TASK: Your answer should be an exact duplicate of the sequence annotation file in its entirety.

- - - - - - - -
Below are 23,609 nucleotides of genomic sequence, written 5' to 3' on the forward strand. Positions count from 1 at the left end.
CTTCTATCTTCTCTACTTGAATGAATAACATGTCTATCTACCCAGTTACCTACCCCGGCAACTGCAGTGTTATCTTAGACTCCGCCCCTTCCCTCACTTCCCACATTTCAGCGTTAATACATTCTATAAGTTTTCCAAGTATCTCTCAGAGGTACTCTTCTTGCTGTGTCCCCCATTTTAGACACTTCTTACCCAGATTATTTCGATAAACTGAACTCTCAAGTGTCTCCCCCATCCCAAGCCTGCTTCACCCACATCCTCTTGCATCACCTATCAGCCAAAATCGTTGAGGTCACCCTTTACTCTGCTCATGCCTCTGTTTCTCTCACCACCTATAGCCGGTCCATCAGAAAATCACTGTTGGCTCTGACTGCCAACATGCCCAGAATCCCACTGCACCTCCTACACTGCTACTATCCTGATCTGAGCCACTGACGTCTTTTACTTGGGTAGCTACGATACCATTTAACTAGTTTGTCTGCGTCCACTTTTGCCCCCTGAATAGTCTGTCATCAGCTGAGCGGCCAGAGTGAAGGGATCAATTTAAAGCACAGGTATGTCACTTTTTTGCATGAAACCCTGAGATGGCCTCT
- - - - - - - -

Below are 23,609 nucleotides of genomic sequence, written 5' to 3' on the forward strand. Positions count from 1 at the left end.
CTTCTATCTTCTCTACTTGAATGAATAACATGTCTATCTACCCAGTTACCTACCCCGGCAACTGCAGTGTTATCTTAGACTCCGCCCCTTCCCTCACTTCCCACATTTCAGCGTTAATACATTCTATAAGTTTTCCAAGTATCTCTCAGAGGTACTCTTCTTGCTGTGTCCCCCATTTTAGACACTTCTTACCCAGATTATTTCGATAAACTGAACTCTCAAGTGTCTCCCCCATCCCAAGCCTGCTTCACCCACATCCTCTTGCATCACCTATCAGCCAAAATCGTTGAGGTCACCCTTTACTCTGCTCATGCCTCTGTTTCTCTCACCACCTATAGCCGGTCCATCAGAAAATCACTGTTGGCTCTGACTGCCAACATGCCCAGAATCCCACTGCACCTCCTACACTGCTACTATCCTGATCTGAGCCACTGACGTCTTTTACTTGGGTAGCTACGATACCATTTAACTAGTTTGTCTGCGTCCACTTTTGCCCCCTGAATAGTCTGTCATCAGCTGAGCGGCCAGAGTGAAGGGATCAATTTAAAGCACAGGTATGTCACTTTTTTGCATGAAACCCTGAGATGGCCTCT